Southern Promise and Necessity: Texas, Regional Identity, and the National Woman Suffrage Movement, 1868-1920

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This study offers a concentrated view of how a national movement developed networks from the grassroots up and how regional identity can influence national campaign strategies by examining the roles Texas and Texans played in the woman suffrage movement in the United States. The interest that multiple generations of national woman suffrage leaders showed in Texas, from Reconstruction through the ratification of the Nineteenth Amendment, provides new insights into the reciprocal nature of national movements. Increasingly, from 1868 to 1920, a bilateral flow of resources existed between national women's rights leaders and woman suffrage activists in Texas. Additionally, this study ... continued below

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vi, 274 p. : maps

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Brannon-Wranosky, Jessica S. August 2010.

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This dissertation is part of the collection entitled: UNT Theses and Dissertations and was provided by UNT Libraries to Digital Library, a digital repository hosted by the UNT Libraries. It has been viewed 199 times . More information about this dissertation can be viewed below.

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  • Brannon-Wranosky, Jessica S.

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Description

This study offers a concentrated view of how a national movement developed networks from the grassroots up and how regional identity can influence national campaign strategies by examining the roles Texas and Texans played in the woman suffrage movement in the United States. The interest that multiple generations of national woman suffrage leaders showed in Texas, from Reconstruction through the ratification of the Nineteenth Amendment, provides new insights into the reciprocal nature of national movements. Increasingly, from 1868 to 1920, a bilateral flow of resources existed between national women's rights leaders and woman suffrage activists in Texas. Additionally, this study nationalizes the woman suffrage movement earlier than previously thought. Cross-regional woman suffrage activity has been marginalized by the belief that campaigning in the South did not exist or had not connected with the national associations until the 1890s. This closer examination provides a different view. Early woman's rights leaders aimed at a nationwide movement from the beginning. This national goal included the South, and woman suffrage interest soon spread to the region. One of the major factors in this relationship was that the primarily northeastern-based national leadership desperately needed southern support to aid in their larger goals. Texas' ability to conform and make the congruity politically successful eventually helped the state become one of NAWSA's few southern stars. National leaders believed the state was of strategic importance because Texas activists continuously told them so by emphasizing their promotion of women's rights. Tremendously adding credibility to these claims was the sheer number of times Texas legislators introduced woman suffrage resolutions over the course of more than fifty years. This happened during at least thirteen sessions of the Texas legislature, including two of the three post-Civil War constitutional conventions. This larger pattern of interdependency often culminated in both sides-the Texas and national organizations-believing that the other was necessary for successful campaigning at the state, regional, and national levels.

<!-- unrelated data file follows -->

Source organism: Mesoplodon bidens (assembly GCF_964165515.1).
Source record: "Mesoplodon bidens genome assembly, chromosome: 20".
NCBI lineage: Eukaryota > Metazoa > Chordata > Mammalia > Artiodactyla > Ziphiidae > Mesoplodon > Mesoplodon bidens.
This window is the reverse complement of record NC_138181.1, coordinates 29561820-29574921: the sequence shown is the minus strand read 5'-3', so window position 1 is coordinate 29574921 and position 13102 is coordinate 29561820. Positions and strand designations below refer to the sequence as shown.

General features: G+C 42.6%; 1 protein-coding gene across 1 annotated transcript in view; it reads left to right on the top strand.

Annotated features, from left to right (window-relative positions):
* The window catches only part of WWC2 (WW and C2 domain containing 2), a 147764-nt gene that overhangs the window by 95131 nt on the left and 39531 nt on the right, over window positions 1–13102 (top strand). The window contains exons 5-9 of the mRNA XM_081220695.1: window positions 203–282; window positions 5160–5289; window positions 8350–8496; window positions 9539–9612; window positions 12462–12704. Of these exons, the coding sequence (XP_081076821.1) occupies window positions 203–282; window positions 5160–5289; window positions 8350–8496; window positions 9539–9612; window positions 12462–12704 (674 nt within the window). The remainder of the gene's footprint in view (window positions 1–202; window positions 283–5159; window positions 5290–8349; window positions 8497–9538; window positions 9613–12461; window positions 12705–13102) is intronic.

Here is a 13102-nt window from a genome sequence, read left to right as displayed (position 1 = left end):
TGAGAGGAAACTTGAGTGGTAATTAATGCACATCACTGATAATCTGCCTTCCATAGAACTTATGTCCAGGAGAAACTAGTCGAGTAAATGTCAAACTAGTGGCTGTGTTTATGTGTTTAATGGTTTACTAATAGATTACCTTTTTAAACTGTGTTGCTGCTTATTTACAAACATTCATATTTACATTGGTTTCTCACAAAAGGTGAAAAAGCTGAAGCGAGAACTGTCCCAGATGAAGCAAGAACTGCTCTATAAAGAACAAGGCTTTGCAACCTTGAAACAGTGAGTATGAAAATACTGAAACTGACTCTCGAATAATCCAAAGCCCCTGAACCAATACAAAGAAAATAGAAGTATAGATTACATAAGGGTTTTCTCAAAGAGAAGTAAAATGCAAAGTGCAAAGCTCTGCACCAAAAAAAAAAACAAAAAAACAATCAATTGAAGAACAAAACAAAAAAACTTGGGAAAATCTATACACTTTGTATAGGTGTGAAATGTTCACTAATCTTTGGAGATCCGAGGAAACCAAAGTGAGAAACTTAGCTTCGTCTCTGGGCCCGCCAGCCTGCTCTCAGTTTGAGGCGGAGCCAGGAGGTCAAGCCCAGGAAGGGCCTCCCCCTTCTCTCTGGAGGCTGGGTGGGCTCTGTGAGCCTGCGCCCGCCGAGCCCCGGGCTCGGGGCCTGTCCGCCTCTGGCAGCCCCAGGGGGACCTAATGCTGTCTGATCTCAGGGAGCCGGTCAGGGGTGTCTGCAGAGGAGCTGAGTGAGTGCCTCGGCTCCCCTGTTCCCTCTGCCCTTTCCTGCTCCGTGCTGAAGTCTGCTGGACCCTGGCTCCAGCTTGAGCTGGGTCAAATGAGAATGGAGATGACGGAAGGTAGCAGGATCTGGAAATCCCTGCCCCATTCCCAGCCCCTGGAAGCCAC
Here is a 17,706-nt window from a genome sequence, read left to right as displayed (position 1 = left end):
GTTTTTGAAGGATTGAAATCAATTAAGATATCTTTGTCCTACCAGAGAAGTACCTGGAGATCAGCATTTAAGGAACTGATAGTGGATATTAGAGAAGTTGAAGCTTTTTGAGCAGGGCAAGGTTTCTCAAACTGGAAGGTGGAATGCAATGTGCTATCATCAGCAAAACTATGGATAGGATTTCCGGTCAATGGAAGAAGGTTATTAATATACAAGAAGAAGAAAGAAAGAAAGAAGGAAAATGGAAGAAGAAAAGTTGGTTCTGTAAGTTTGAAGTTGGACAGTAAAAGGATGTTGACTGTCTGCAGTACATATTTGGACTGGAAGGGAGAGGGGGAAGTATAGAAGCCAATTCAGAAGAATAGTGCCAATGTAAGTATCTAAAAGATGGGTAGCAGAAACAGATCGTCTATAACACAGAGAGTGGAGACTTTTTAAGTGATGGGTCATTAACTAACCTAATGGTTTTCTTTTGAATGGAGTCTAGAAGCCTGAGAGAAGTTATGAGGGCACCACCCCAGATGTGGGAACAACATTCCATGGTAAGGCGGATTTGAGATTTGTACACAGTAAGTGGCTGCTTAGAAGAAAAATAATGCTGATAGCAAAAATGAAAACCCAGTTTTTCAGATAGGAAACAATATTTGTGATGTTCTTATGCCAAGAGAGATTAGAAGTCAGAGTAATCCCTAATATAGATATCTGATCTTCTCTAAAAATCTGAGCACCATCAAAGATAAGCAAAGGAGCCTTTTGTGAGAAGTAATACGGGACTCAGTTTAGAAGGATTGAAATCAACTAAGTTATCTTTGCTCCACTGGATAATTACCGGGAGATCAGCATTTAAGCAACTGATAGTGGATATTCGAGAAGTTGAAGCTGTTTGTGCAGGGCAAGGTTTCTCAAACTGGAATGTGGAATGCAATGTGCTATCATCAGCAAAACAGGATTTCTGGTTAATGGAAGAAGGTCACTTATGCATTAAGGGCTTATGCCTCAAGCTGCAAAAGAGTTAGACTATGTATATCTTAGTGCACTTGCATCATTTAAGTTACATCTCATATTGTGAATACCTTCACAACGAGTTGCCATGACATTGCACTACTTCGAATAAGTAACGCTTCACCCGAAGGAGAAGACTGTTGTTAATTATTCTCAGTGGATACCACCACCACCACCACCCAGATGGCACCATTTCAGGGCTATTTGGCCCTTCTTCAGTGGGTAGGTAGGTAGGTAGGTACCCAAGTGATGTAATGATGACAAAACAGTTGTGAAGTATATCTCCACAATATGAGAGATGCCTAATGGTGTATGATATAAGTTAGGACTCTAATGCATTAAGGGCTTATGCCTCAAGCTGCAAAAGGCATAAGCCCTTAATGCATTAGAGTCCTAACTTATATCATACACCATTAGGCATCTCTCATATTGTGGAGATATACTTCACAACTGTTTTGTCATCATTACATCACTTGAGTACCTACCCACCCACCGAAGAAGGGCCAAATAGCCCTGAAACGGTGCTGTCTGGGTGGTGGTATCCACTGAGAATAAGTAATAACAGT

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vi, 274 p. : maps

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Restricted until Sept 1, 2015

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  • August 2010

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  • March 30, 2011, 9:15 p.m.

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  • June 13, 2017, 4:51 p.m.

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Brannon-Wranosky, Jessica S. Southern Promise and Necessity: Texas, Regional Identity, and the National Woman Suffrage Movement, 1868-1920, dissertation, August 2010; Denton, Texas. (digital.library.unt.edu/ark:/67531/metadc31553/: accessed August 21, 2017), University of North Texas Libraries, Digital Library, digital.library.unt.edu; .